In 1984 the team at the Museu do Casal de Monte Redondo had the opportunity to actively participate in the I International Atelier – Ecomuseums / New Museology, which took place in Quebec (GTP – MINOM, 1985, p. 01), in which the Québec Declaration was adopted by 15 different countries represented by their museologists. This document is still recognized today as a reference containing some basic principles of a New Museology. Following this event, the II International Atelier – Ecomuseums / New Museology took place in Lisbon, Portugal, in 1985, and gave rise to the creation of MINOM – International Movement for a New Museology. MINOM is an international organization affiliated with ICOM – International Council of Museums, attentive to social and cultural changes, with the objective of promoting intercultural dialogue between professionals, collectivities and cooperative relations. (Textos de Museologia. MINOM, 1991). Nowadays, Portugal has more than 40 identified ecomuseums, and the Department of Museology at Lusófona University brings together theoretical and practical experiences, deepening discussions around the social role of museums.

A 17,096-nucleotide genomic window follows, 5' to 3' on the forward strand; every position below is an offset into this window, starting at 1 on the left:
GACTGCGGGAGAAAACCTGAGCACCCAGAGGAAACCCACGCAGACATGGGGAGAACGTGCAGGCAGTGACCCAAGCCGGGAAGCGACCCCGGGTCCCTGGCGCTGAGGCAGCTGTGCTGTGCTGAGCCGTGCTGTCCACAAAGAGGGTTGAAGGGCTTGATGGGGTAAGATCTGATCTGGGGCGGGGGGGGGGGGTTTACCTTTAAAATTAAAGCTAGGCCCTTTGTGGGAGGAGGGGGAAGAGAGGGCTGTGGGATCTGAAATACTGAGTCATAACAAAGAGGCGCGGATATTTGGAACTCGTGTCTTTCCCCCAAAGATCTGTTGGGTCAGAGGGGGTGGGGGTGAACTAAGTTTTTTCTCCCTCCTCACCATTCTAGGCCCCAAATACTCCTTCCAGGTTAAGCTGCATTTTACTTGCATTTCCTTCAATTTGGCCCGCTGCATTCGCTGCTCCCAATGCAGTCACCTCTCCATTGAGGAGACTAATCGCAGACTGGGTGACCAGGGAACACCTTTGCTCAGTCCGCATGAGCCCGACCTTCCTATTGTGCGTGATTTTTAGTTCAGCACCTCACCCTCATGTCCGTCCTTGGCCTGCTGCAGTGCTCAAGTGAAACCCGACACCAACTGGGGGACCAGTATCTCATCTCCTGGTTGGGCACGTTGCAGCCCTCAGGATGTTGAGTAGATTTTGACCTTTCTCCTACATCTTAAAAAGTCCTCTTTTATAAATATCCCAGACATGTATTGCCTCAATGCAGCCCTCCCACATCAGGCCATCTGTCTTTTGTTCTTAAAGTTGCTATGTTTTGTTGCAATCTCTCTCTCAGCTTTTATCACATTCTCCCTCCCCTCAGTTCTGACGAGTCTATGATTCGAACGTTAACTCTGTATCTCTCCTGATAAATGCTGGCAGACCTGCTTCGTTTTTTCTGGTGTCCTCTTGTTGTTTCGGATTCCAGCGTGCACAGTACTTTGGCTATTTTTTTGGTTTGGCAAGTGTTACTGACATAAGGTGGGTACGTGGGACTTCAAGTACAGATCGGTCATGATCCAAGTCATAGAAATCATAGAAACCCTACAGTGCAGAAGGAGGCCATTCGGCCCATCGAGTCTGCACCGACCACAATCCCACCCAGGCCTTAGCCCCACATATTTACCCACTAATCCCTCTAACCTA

The Spanish case has also some similarities regarding the sociopolitical and historical developments from the 1970s. By ending the Francisco Franco dictatorship, the State of Autonomies has emerged with the regional government bodies – comunidades autónomas – facilitating the emergence of regional political actors. Following the promotion of those regional policies, the first eco-museological experiences arrived in the early 1980s, specifically in four places: Allariz (Galicia), Esterri d’Àneu (Catalonia), Molinos (Aragon), Tiriez (Castilla-La Mancha). The first three have become examples of community-based eco-museological projects both in the national and international specialized literature and were promoted by people who were involved in the creation of MINOM. The fourth has had more limited visibility, mainly due to a disconnection with international networks. At present, only two of the above-mentioned institutions continue with the initial project: Parque Cultural del Maestrazgo (Aragón) and Ecomuseú de les Valls d’Àneu (Catalonia).